I am not one of those people; back in the NME’s 1980s heyday I was a loyal reader of Sounds, which was always far more catholic in its music coverage, and didn’t sneer at rock and metal. If your music world revolved around punk and indie, the NME at the time was your bible. But if you didn’t, the NME really wasn’t for you; it was the paper than hated what you loved.

As Classic Rock’s editor Scott Rowley famously said, had one of the other “inkies” survived instead of the NME, we might have a better mainstream music scene today. But in the end it wasn’t really the the NME’s fault; much like the excessive sanctification of John Peel, it was the laziness of the rest of the media that allowed the NME to punch well above its weight as a gatekeeper, and whatever the NME didn’t like (which was a lot of things) tended to get marginalised. It was pointed out on Twitter than in the years 2005 to 2015 the NME faves the Gallagher brothers appeared on more front pages than all female artists put together. And Pete Doherty wasn’t far behind.

With a combination of the internet and a whole load of more specialist publications on the market meaning there’s no longer one powerful gatekeeper, the British music scene will probably benefit from the NME’s continued slide into irrelevance.

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Muse: Why The Hate

The comments in The Guardian’s Muse: 10 of the best have predictably filled up with drive-by trolls dismissing them as “shite”.

What is it about Muse that attracts the haters? Is it just that the self-appointed elitists hate anything that’s successful and popular? Or is there more to it than that?

There are of course many, many bands who are far better than Muse when it comes to pressing all the right buttons for specific niche audiences. But when it comes to bands who have reached the level when they can play stadiums and headline major festivals, there is a strong argument that Muse are the best band of their generation.

My theory is that the division of Britain’s music scene into separate indie/alternative and rock/metal tribes that seldom mix is a major factor. Muse are one major-league act who stand defiantly with one foot in both camps. They’re a band at ease with headining both Glastonbury and Download. They combine Jeff Buckley-style vocals with flamboyant guitar solos. And that offends the tribal purists in both camps.

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RIP Chris Squire

The progressive rock genre is in shock with the news of the death of bassist Chris Squire, founder and only constant member of Yes. Tributes have been pouring in from across the progressive rock world and beyond. At The Robin 2 last night Magenta opened their set with a cover of “Cinema”, the instrumental from “90125″ as a tribute, which was a lovely touch.

Chris Squire was one of a handful of true giants in rock. The Rickenbacker that was his instrument of choice always has a distinctive and instantly recognisable sound, but Chris Squire’s playing was unique. He expanded the boundaries of what a rock bassist could be, making the bass guitar into a lead instrument while still driving the rhythm. Many of Yes’ best songs had his propulsive riffs at their heart. Listen to “Roundabout”, “Parallels” or that incredible opening of “Heart of the Sunrise”. He’s known as a virtuoso bassist, but he was also a good singer, evidenced by some of his harmonies with Jon Anderson.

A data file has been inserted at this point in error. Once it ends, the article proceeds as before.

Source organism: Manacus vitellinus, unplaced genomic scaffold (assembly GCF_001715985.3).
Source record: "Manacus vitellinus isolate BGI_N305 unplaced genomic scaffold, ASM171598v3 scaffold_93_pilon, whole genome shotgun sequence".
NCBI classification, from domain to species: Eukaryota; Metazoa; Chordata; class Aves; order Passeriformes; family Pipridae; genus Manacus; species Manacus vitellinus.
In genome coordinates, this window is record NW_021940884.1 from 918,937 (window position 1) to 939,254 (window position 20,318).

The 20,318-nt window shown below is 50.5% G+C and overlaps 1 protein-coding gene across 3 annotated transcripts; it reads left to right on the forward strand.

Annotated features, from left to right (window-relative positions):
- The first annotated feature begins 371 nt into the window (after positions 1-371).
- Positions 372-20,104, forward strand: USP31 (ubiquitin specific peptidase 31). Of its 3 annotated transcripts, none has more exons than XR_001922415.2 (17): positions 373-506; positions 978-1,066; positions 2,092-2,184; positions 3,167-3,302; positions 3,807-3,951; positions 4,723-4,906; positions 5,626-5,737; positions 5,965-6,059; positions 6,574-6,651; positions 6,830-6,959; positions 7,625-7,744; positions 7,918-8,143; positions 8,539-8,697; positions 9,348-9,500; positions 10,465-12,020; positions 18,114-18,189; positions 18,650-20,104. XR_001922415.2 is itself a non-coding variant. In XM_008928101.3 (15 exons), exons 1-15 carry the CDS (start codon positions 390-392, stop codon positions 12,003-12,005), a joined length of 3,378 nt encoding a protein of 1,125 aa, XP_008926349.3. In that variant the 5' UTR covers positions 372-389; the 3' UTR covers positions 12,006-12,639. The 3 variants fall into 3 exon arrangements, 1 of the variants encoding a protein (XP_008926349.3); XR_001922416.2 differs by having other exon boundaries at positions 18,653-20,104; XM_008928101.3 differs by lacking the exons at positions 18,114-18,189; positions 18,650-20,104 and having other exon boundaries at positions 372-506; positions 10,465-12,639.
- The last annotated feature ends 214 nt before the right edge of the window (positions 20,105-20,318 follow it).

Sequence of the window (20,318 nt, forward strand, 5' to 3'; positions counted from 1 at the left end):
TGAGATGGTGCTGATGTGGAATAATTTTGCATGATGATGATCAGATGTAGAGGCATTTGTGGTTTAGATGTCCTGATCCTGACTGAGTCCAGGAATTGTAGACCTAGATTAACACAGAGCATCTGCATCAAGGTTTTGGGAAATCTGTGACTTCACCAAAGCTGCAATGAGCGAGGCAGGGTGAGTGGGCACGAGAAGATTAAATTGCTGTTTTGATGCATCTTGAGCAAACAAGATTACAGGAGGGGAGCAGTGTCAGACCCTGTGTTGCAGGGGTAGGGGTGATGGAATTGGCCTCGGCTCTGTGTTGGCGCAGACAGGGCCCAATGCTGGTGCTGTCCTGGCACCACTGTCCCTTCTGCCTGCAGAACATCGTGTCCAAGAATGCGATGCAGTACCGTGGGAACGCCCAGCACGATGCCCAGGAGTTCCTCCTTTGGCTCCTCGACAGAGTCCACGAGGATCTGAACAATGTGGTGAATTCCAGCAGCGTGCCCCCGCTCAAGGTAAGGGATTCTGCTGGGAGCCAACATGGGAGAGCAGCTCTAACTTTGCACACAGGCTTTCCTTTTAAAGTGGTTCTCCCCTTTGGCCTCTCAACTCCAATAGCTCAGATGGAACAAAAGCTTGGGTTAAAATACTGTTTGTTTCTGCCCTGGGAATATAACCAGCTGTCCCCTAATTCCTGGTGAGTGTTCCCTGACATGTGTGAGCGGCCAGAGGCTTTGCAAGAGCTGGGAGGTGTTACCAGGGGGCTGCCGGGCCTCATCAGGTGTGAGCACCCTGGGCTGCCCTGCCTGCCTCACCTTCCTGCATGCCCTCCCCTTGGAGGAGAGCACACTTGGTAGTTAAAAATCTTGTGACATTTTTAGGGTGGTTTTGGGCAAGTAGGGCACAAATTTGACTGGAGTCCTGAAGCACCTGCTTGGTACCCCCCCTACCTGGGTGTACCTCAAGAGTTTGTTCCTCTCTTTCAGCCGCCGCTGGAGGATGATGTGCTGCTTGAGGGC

My introduction to Yes was a secondhand copy of “Fragile” acquired during my first year as a student, probably discarded by someone who’d rejected progressive rock in favour of punk and new wave. It was their loss. For a while it took me a while to get my head round what they were doing; the complex music that was forever taking off in different directions was a world away from anything I’d heard before in the rock world. But I persevered and eventually it all made sense, and it still sounds vital 35 years later.

I only ever got to see them live the once, back in 2004 on what turned out to be the last tour of the classic Yes lineup with both Jon Anderson and Rick Wakeman; even decades after their musical peak it was still an incredible and spectacular show. More recently, the music editor of The Guardian asked me to write a piece about Yes; my first ever paid piece of music writing.

Yes are still dismissed in some quarters as “that band who made Tales from Topographic Oceans, which was awful and punk had to come and save us”. Which is a shame. When a band like Muse are currently one of the biggest bands in Britain, anyone who loves Muse really ought to be able to find something to love about Yes. That Guardian article of mine highlighting ten of their best songs is a good place to start.

So farewell, Chris Squire, and thank you for all the life-changing music you made.

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One Can Only Hope

I find it impossible to read this poster for the Bospop festival in The Netherlands and not think “If only Jools Holland was to invite a few of the bands he’s sharing a bill with on Sunday to appear on Later“.

One can only hope.